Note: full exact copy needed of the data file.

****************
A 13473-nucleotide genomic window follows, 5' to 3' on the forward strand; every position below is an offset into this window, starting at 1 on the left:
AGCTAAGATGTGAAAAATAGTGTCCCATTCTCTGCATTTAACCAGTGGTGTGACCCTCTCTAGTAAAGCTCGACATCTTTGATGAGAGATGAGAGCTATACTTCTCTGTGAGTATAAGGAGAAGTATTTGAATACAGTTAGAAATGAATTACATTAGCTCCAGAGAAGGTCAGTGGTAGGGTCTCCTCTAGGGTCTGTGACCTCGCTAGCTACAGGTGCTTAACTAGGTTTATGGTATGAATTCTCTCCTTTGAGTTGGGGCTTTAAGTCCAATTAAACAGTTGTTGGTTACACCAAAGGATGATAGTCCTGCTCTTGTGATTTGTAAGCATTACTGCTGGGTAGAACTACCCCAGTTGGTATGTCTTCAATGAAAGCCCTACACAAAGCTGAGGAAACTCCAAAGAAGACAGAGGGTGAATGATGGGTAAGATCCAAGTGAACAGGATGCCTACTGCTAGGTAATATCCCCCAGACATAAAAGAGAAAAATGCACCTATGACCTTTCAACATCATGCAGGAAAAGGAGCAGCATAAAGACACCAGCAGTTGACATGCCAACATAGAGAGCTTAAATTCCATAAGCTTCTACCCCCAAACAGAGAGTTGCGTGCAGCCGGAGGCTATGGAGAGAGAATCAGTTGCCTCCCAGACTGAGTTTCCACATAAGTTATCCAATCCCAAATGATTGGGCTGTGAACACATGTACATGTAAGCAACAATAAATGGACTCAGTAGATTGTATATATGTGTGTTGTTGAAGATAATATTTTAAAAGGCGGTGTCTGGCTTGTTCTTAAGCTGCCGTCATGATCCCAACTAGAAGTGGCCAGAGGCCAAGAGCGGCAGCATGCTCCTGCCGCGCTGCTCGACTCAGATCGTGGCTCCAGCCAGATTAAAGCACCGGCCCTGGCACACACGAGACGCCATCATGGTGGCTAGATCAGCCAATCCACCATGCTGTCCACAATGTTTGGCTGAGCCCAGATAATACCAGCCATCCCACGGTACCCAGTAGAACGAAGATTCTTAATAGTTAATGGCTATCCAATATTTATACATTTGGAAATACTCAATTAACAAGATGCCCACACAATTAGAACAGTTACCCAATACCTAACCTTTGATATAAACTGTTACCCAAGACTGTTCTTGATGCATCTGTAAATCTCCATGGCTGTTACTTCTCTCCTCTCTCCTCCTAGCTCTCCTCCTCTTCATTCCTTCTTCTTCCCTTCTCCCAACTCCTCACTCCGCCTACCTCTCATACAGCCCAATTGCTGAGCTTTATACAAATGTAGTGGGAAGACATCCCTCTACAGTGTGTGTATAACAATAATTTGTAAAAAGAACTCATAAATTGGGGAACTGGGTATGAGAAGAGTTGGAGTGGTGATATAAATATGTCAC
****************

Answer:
A 13473-nucleotide genomic window follows, 5' to 3' on the forward strand; every position below is an offset into this window, starting at 1 on the left:
AGCTAAGATGTGAAAAATAGTGTCCCATTCTCTGCATTTAACCAGTGGTGTGACCCTCTCTAGTAAAGCTCGACATCTTTGATGAGAGATGAGAGCTATACTTCTCTGTGAGTATAAGGAGAAGTATTTGAATACAGTTAGAAATGAATTACATTAGCTCCAGAGAAGGTCAGTGGTAGGGTCTCCTCTAGGGTCTGTGACCTCGCTAGCTACAGGTGCTTAACTAGGTTTATGGTATGAATTCTCTCCTTTGAGTTGGGGCTTTAAGTCCAATTAAACAGTTGTTGGTTACACCAAAGGATGATAGTCCTGCTCTTGTGATTTGTAAGCATTACTGCTGGGTAGAACTACCCCAGTTGGTATGTCTTCAATGAAAGCCCTACACAAAGCTGAGGAAACTCCAAAGAAGACAGAGGGTGAATGATGGGTAAGATCCAAGTGAACAGGATGCCTACTGCTAGGTAATATCCCCCAGACATAAAAGAGAAAAATGCACCTATGACCTTTCAACATCATGCAGGAAAAGGAGCAGCATAAAGACACCAGCAGTTGACATGCCAACATAGAGAGCTTAAATTCCATAAGCTTCTACCCCCAAACAGAGAGTTGCGTGCAGCCGGAGGCTATGGAGAGAGAATCAGTTGCCTCCCAGACTGAGTTTCCACATAAGTTATCCAATCCCAAATGATTGGGCTGTGAACACATGTACATGTAAGCAACAATAAATGGACTCAGTAGATTGTATATATGTGTGTTGTTGAAGATAATATTTTAAAAGGCGGTGTCTGGCTTGTTCTTAAGCTGCCGTCATGATCCCAACTAGAAGTGGCCAGAGGCCAAGAGCGGCAGCATGCTCCTGCCGCGCTGCTCGACTCAGATCGTGGCTCCAGCCAGATTAAAGCACCGGCCCTGGCACACACGAGACGCCATCATGGTGGCTAGATCAGCCAATCCACCATGCTGTCCACAATGTTTGGCTGAGCCCAGATAATACCAGCCATCCCACGGTACCCAGTAGAACGAAGATTCTTAATAGTTAATGGCTATCCAATATTTATACATTTGGAAATACTCAATTAACAAGATGCCCACACAATTAGAACAGTTACCCAATACCTAACCTTTGATATAAACTGTTACCCAAGACTGTTCTTGATGCATCTGTAAATCTCCATGGCTGTTACTTCTCTCCTCTCTCCTCCTAGCTCTCCTCCTCTTCATTCCTTCTTCTTCCCTTCTCCCAACTCCTCACTCCGCCTACCTCTCATACAGCCCAATTGCTGAGCTTTATACAAATGTAGTGGGAAGACATCCCTCTACAGTGTGTGTATAACAATAATTTGTAAAAAGAACTCATAAATTGGGGAACTGGGTATGAGAAGAGTTGGAGTGGTGATATAAATATGTCAC